I offer this easy remedy: If the talking heads need a visual backdrop, let them run the footage as they gab. But all footage that's not live or taped "today" should be date- and time-stamped conspicuously.
Why won't the networks do this? My friend Mark Feldstein, a recovering broadcaster who now teaches journalism at George Washington University, explains that this video ambiguity is deliberate.
"Labeling the video as a few days old draws attention to just how stale the most dramatic shots are and thus makes it harder to hype for ratings," he writes in e-mail. While undated footage often confuses viewers about the who-what-when-where-why basics, it helps the news networks by concealing how much of their "coverage" consists of cheaply produced talking heads in New York studios speculating on what's happening, rather than more expensive in-the-field reporting, he continues.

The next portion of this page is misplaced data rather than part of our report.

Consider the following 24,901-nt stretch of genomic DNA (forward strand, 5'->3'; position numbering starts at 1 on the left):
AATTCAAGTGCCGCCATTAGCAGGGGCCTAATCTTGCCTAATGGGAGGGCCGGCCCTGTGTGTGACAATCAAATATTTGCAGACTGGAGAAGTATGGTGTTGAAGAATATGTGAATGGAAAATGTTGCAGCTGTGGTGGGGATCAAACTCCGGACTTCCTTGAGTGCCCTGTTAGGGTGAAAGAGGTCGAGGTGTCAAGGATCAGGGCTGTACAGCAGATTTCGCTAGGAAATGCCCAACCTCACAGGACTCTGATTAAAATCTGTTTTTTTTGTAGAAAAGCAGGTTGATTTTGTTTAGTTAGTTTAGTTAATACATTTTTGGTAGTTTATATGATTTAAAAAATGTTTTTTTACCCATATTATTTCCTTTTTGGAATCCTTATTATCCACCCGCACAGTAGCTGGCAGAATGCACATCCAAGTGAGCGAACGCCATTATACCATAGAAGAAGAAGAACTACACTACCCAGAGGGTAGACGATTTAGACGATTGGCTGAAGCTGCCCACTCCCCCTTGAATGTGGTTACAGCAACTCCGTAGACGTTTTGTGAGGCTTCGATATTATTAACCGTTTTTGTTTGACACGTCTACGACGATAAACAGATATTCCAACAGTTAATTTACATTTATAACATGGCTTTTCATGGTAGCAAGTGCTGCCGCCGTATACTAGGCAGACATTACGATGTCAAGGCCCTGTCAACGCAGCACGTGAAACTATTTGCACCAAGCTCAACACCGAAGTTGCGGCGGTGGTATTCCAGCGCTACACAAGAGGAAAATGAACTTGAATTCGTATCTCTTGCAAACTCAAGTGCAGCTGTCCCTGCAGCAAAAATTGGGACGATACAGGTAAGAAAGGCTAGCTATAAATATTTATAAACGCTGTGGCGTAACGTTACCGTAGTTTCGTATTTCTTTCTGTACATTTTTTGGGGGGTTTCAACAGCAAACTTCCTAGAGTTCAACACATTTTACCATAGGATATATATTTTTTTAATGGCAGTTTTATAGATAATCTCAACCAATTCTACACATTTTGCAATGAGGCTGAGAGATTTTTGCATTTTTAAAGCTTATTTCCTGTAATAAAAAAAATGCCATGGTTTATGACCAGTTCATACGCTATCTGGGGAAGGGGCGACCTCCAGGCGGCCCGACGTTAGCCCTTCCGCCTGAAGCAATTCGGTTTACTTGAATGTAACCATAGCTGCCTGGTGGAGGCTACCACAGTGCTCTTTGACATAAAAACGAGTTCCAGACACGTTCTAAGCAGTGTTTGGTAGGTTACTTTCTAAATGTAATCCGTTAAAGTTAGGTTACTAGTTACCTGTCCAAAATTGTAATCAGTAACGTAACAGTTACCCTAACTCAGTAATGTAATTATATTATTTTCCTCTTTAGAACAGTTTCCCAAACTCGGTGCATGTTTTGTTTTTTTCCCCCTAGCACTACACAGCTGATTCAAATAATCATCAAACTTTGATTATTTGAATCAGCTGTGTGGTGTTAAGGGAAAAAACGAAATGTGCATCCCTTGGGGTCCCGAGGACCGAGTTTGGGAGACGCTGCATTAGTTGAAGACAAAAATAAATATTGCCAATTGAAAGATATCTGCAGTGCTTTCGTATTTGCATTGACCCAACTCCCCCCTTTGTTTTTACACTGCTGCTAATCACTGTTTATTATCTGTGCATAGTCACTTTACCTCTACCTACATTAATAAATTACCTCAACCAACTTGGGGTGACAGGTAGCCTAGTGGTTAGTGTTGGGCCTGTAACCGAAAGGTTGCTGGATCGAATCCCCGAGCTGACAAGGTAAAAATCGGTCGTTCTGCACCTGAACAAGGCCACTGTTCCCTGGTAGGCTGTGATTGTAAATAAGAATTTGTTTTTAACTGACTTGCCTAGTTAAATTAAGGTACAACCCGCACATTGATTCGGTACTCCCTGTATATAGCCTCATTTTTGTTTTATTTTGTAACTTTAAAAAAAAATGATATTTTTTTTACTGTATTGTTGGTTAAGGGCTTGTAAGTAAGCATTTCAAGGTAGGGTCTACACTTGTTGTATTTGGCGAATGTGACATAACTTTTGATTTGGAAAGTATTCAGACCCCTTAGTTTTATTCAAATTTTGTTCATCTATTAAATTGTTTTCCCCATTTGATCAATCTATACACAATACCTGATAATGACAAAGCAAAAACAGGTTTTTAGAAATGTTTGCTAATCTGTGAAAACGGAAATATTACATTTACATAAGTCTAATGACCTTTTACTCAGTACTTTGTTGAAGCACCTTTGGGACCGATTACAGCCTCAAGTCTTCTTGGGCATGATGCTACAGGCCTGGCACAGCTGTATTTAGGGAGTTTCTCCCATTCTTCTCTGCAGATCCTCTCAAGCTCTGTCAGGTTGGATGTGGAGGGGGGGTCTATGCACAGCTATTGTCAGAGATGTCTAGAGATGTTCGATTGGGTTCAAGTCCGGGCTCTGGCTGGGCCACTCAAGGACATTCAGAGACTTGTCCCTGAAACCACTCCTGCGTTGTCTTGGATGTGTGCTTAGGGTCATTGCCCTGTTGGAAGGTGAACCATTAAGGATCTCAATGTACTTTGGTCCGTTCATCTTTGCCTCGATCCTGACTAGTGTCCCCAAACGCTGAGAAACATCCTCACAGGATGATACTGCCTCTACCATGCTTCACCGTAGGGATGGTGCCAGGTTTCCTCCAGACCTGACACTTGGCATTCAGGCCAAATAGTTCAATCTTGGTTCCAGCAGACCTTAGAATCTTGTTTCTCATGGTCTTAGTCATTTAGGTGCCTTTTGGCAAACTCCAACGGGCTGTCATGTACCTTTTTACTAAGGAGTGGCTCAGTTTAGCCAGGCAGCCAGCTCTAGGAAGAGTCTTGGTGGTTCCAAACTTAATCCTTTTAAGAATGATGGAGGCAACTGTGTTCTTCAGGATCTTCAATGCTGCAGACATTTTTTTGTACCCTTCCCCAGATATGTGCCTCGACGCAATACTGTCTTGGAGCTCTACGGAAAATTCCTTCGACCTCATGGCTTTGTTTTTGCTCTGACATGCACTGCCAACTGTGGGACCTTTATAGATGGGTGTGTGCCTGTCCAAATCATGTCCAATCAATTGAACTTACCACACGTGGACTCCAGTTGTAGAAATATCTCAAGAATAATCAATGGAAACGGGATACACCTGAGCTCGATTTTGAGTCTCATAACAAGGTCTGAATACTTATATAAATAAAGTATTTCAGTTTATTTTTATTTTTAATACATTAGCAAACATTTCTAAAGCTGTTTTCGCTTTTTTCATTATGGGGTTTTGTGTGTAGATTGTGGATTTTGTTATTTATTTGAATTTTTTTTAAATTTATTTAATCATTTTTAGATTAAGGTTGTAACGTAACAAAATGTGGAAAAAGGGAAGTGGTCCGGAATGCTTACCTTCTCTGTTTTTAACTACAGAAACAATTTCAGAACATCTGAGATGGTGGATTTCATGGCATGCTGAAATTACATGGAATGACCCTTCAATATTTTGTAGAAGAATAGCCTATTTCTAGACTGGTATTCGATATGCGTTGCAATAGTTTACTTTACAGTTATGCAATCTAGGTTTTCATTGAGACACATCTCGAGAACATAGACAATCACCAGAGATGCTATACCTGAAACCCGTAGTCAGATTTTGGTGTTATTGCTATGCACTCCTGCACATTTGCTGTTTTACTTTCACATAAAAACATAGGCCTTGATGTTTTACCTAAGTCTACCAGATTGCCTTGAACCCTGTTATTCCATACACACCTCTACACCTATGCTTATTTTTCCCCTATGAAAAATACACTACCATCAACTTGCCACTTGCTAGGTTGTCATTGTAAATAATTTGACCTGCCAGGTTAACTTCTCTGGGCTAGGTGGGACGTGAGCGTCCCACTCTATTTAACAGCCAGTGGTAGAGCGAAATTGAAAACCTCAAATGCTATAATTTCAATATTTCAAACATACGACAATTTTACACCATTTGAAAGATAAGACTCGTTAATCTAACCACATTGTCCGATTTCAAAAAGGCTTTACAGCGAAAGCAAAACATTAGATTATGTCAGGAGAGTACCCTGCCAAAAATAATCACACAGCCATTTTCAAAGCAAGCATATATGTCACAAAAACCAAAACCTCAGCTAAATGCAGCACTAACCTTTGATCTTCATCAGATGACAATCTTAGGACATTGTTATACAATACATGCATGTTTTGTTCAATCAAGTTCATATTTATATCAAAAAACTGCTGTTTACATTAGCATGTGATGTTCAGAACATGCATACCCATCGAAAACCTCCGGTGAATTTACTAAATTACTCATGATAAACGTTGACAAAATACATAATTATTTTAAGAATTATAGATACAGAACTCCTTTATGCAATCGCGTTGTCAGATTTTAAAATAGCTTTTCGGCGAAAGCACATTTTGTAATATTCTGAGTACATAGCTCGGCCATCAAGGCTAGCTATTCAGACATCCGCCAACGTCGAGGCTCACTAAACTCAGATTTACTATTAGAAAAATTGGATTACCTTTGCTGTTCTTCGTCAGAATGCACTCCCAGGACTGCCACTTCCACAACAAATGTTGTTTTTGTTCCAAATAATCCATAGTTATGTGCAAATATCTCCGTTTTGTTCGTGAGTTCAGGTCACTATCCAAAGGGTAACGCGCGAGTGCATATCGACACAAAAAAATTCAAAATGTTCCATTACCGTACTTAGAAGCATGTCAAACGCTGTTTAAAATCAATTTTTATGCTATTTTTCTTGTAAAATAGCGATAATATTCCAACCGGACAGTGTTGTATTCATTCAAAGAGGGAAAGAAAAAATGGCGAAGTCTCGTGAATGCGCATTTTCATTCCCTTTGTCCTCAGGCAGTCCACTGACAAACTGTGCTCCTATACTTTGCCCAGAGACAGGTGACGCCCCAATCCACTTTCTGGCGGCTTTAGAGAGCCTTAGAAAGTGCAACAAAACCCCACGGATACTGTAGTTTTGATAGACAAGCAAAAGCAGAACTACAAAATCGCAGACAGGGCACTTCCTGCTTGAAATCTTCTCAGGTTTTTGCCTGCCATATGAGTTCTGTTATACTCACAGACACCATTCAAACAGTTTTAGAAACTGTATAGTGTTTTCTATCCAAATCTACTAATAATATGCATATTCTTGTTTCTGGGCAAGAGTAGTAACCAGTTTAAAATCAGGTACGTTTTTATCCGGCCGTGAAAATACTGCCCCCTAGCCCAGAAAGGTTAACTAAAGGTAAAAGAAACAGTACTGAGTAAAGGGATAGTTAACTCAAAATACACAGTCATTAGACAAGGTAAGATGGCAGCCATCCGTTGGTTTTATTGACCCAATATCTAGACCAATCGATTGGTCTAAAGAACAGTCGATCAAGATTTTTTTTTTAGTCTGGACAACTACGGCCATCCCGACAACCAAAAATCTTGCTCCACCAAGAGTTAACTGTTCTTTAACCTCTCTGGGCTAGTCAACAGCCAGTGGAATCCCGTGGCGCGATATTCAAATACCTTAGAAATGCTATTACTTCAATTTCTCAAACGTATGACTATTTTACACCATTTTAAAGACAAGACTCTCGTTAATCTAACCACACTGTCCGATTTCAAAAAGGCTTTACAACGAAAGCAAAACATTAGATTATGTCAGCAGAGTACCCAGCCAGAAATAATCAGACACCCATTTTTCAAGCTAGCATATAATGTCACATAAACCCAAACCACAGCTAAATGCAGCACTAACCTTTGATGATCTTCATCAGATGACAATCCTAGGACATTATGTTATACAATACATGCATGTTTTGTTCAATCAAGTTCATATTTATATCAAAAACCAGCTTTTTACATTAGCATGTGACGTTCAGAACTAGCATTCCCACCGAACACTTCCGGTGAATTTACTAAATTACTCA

… hate the conspicuous lack of maps illustrating where the camera and reporters are in New Orleans, Biloxi, Baton Rouge, Mobile, or elsewhere. Not being New Orleans-savvy, I've had to rely on newspaper maps to orient myself as the action moves from the Superdome to the Convention Center to the French Quarter. Not even Slate's New Orleans-born and -bred Josh Levin could figure out which neighborhoods the heli-cams were observing.
Every reporter and aerial camera should be equipped with a GPS unit that reports to a visible map of the region that the producers routinely inset at the bottom of the screen. Knock out the running ticker at the bottom, if need be, to make room for good maps. (While we're on the subject of the ticker, the producers should delete it whenever they go to split-screen.)